On 16 September 2021, Charlotte Bakker successfully defended her PhD thesis titled ‘Innovative cholinergic compounds for the treatment of cognitive dysfunction’ at Leiden University!
The human nervous system contains approximately 86 billion neurons. Transmission of signals between neurons occurs either by direct flow of the impulse from one neuron into the other when the neurons are very close to each other, or by neurotransmitters, the body's chemical messengers. There are well over 100 different neurotransmitters, and each neurotransmitter targets specific receptors, resulting in specific effects. The neurons that are activated by or contain and release the neurotransmitter acetylcholine form the cholinergic system. This system is active in both the central nervous system and in the peripheral nervous system. Altered levels of acetylcholine or damaged cholinergic receptors have been described in several neurodegenerative diseases, including Alzheimer’s disease, schizophrenia, and Lewy bodies disease, indicating a need for innovative cholinergic compounds.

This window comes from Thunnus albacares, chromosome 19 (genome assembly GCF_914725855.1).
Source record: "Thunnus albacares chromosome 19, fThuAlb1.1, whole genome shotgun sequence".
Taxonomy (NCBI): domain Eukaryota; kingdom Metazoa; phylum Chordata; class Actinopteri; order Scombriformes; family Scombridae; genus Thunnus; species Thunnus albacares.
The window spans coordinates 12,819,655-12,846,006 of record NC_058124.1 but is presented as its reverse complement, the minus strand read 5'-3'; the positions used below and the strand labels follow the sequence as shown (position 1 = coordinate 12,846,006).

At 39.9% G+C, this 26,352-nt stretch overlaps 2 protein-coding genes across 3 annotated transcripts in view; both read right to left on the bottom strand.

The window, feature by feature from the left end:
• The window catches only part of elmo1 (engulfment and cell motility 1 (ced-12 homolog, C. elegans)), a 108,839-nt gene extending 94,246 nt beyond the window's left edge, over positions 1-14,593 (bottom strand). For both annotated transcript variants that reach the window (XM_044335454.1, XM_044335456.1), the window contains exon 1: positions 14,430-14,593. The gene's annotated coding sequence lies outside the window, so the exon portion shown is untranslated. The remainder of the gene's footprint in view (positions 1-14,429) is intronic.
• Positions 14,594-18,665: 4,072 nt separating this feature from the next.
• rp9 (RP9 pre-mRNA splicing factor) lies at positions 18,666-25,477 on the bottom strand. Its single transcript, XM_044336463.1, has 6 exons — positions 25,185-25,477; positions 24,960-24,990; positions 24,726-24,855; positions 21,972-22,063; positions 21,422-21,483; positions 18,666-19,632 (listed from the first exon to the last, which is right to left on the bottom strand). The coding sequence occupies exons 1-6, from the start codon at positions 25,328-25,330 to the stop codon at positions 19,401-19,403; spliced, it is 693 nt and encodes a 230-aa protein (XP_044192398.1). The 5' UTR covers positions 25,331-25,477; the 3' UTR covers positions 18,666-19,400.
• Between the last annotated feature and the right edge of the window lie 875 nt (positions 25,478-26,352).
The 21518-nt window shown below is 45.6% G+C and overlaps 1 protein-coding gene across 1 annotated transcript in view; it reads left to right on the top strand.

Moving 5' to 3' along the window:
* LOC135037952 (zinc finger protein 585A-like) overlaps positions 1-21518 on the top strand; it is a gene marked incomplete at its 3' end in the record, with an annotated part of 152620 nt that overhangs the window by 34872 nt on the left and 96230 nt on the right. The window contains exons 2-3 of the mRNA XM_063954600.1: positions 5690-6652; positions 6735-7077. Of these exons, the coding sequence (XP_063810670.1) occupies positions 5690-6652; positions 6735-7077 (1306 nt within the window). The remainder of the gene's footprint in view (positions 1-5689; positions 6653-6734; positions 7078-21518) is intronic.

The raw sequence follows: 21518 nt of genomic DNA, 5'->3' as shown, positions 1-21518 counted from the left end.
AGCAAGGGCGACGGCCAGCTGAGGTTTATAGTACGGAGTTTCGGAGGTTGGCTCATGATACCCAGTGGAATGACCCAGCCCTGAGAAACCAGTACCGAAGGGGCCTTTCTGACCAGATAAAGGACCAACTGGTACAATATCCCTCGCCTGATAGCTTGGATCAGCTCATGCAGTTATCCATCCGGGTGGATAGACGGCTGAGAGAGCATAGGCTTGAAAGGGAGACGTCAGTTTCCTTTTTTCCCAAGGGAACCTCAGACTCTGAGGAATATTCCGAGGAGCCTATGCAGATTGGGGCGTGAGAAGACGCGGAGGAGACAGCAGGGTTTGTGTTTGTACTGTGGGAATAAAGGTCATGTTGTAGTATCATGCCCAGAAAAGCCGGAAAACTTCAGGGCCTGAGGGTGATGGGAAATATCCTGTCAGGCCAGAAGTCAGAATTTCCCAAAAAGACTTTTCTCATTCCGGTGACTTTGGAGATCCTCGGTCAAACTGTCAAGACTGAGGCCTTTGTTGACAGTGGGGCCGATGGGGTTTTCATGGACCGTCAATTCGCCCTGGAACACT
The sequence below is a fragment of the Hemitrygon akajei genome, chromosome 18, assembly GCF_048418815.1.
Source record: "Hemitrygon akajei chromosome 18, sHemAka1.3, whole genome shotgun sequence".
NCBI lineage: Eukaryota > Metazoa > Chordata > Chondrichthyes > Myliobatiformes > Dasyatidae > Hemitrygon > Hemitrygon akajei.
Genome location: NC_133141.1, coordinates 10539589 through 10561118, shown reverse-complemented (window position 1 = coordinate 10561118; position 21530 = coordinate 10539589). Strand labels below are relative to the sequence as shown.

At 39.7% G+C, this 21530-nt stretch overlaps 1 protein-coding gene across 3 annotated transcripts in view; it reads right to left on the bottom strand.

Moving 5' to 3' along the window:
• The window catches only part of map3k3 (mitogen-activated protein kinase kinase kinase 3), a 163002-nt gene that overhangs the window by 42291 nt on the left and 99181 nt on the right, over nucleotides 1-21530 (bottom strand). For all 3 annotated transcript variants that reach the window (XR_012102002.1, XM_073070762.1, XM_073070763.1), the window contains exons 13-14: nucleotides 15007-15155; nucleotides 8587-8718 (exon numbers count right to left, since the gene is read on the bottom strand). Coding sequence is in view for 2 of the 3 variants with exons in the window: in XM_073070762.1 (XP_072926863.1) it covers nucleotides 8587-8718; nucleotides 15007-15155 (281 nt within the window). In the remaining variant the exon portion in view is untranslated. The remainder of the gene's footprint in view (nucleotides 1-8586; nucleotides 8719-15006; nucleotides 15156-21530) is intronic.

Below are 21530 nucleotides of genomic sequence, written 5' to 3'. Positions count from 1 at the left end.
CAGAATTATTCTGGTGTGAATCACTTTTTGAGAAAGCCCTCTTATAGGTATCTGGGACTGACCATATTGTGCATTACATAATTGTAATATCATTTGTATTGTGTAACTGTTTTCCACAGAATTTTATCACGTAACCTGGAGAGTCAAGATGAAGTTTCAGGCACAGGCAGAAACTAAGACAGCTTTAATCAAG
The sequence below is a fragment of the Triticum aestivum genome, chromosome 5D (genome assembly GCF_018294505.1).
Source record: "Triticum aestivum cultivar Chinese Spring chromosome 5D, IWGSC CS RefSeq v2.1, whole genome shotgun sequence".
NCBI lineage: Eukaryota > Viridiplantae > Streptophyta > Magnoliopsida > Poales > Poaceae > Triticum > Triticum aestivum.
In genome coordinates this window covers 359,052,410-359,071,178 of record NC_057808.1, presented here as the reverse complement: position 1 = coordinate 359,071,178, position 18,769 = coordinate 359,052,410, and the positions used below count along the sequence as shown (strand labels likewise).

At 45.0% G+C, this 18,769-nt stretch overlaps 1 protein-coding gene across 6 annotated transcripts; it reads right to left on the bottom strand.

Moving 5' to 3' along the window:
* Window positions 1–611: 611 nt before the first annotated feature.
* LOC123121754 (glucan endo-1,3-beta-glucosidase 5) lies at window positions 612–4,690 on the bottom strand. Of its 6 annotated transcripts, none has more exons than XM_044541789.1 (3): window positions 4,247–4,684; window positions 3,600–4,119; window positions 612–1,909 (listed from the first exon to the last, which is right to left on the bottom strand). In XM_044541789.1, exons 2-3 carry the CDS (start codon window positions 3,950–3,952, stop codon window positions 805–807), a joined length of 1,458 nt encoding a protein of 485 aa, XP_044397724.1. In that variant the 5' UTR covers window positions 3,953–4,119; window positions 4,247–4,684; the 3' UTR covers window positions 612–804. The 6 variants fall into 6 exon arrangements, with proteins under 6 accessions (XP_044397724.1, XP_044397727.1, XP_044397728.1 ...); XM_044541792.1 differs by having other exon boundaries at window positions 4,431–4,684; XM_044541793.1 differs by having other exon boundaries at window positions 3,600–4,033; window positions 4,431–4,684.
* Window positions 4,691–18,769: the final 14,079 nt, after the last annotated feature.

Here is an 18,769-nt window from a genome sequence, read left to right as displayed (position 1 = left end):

In her thesis, Charlotte focuses on early phase clinical drug studies related to new cholinergic drugs that are being developed for cognitive dysfunction. Furthermore, she discusses biomarkers to be used to demonstrate pharmacodynamic effects and the improved characterization of selective pharmacological challenge models.
Charlotte was supervised by promotores Prof. dr. Geert Jan Groeneveld and Prof. dr. Joop van Gerven.